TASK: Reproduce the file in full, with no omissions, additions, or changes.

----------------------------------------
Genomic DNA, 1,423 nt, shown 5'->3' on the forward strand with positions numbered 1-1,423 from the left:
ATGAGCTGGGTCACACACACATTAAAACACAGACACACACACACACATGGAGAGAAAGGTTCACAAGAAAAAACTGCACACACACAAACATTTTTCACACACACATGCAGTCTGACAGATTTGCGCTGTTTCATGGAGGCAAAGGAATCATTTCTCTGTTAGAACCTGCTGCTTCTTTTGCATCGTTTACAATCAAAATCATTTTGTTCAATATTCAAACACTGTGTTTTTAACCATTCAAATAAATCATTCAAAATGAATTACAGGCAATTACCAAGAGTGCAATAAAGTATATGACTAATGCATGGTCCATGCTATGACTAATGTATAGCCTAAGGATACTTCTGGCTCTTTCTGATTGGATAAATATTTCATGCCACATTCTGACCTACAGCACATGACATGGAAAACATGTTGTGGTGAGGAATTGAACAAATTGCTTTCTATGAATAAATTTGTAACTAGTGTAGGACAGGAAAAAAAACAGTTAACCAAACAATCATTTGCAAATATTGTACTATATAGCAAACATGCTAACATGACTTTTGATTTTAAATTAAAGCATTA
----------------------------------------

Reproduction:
Genomic DNA, 1,423 nt, shown 5'->3' on the forward strand with positions numbered 1-1,423 from the left:
ATGAGCTGGGTCACACACACATTAAAACACAGACACACACACACACATGGAGAGAAAGGTTCACAAGAAAAAACTGCACACACACAAACATTTTTCACACACACATGCAGTCTGACAGATTTGCGCTGTTTCATGGAGGCAAAGGAATCATTTCTCTGTTAGAACCTGCTGCTTCTTTTGCATCGTTTACAATCAAAATCATTTTGTTCAATATTCAAACACTGTGTTTTTAACCATTCAAATAAATCATTCAAAATGAATTACAGGCAATTACCAAGAGTGCAATAAAGTATATGACTAATGCATGGTCCATGCTATGACTAATGTATAGCCTAAGGATACTTCTGGCTCTTTCTGATTGGATAAATATTTCATGCCACATTCTGACCTACAGCACATGACATGGAAAACATGTTGTGGTGAGGAATTGAACAAATTGCTTTCTATGAATAAATTTGTAACTAGTGTAGGACAGGAAAAAAAACAGTTAACCAAACAATCATTTGCAAATATTGTACTATATAGCAAACATGCTAACATGACTTTTGATTTTAAATTAAAGCATTA